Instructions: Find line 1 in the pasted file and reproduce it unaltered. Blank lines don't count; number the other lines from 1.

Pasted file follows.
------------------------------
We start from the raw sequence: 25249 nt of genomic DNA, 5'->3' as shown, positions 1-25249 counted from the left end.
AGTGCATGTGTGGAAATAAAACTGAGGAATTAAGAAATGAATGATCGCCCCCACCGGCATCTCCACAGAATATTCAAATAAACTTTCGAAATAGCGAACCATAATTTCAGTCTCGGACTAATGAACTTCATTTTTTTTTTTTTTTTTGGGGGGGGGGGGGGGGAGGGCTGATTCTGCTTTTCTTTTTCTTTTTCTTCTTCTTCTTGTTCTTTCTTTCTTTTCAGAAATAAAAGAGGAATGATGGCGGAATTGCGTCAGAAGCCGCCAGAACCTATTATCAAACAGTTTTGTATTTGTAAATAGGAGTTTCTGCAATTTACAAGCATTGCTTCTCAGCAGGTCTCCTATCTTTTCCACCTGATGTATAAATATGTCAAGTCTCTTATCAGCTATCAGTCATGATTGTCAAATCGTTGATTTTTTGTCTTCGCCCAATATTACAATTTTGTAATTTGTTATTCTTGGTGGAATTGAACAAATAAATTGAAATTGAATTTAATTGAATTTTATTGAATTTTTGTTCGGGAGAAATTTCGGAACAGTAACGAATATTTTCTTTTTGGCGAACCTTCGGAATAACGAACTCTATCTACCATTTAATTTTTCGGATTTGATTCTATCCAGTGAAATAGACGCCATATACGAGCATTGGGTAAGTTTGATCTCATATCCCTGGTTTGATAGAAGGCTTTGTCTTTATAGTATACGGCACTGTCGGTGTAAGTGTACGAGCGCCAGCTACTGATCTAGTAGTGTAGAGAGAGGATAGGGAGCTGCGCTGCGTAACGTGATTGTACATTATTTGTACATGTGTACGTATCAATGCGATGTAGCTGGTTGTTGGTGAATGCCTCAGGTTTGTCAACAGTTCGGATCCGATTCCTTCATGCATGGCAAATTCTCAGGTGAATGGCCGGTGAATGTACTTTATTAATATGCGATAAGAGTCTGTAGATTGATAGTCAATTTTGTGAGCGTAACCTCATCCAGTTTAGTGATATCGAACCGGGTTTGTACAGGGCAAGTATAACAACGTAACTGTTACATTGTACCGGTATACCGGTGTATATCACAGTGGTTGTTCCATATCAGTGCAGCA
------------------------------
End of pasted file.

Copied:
We start from the raw sequence: 25249 nt of genomic DNA, 5'->3' as shown, positions 1-25249 counted from the left end.